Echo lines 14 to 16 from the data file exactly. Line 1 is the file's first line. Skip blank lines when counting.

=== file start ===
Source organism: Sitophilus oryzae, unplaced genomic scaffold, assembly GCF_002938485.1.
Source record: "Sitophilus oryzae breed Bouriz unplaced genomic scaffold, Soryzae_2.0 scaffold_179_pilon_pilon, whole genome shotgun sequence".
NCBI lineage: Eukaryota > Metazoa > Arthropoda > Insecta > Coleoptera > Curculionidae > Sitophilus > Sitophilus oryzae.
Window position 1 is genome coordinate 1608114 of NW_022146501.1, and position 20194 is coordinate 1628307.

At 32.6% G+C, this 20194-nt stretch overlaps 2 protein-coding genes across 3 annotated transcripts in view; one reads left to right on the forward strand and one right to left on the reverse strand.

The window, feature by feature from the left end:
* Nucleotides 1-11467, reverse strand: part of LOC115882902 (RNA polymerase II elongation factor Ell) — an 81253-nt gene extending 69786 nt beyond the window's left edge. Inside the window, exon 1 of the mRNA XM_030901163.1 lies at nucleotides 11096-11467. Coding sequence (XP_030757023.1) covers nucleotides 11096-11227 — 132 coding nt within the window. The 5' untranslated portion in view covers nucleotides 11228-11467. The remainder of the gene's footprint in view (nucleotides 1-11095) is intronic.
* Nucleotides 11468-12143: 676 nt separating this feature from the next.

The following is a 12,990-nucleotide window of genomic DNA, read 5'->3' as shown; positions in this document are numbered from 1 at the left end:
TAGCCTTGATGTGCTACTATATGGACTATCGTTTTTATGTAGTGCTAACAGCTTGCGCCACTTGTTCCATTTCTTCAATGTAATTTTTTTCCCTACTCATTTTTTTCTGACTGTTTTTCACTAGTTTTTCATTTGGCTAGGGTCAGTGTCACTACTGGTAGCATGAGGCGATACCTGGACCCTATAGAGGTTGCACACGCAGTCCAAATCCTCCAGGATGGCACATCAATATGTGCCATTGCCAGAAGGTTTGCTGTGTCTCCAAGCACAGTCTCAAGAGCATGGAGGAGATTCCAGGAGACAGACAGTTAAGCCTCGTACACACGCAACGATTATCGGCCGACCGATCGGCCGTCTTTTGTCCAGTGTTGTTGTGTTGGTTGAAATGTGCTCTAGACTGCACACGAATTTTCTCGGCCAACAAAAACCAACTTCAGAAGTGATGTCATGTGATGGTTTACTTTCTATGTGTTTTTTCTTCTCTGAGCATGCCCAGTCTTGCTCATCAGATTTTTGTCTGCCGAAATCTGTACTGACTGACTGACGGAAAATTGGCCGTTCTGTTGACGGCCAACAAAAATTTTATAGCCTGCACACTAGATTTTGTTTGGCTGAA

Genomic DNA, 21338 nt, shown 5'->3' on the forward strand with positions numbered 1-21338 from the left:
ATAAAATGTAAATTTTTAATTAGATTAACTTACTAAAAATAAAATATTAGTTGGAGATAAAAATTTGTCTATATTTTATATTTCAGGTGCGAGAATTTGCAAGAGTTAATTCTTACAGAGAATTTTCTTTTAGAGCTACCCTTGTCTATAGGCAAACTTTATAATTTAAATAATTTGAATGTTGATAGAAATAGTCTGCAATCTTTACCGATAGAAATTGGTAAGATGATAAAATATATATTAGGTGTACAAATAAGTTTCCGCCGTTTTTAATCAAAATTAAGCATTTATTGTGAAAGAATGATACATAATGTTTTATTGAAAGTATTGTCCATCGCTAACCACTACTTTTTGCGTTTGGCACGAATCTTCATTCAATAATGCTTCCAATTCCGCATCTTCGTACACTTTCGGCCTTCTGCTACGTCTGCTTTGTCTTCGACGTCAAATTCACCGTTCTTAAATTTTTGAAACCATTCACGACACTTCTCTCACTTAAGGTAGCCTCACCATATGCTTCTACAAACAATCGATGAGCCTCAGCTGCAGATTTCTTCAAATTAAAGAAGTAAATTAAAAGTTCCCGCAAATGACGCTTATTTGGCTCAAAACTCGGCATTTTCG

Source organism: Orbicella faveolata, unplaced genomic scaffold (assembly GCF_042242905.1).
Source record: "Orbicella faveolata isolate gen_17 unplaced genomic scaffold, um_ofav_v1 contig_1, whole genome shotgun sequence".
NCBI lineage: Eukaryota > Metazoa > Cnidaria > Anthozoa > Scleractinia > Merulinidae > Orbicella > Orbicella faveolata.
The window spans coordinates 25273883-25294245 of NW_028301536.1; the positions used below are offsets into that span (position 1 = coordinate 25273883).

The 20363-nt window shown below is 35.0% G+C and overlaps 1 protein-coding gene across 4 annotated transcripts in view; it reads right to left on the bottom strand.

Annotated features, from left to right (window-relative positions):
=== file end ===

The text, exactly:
Source record: "Orbicella faveolata isolate gen_17 unplaced genomic scaffold, um_ofav_v1 contig_1, whole genome shotgun sequence".
NCBI lineage: Eukaryota > Metazoa > Cnidaria > Anthozoa > Scleractinia > Merulinidae > Orbicella > Orbicella faveolata.
The window spans coordinates 25273883-25294245 of NW_028301536.1; the positions used below are offsets into that span (position 1 = coordinate 25273883).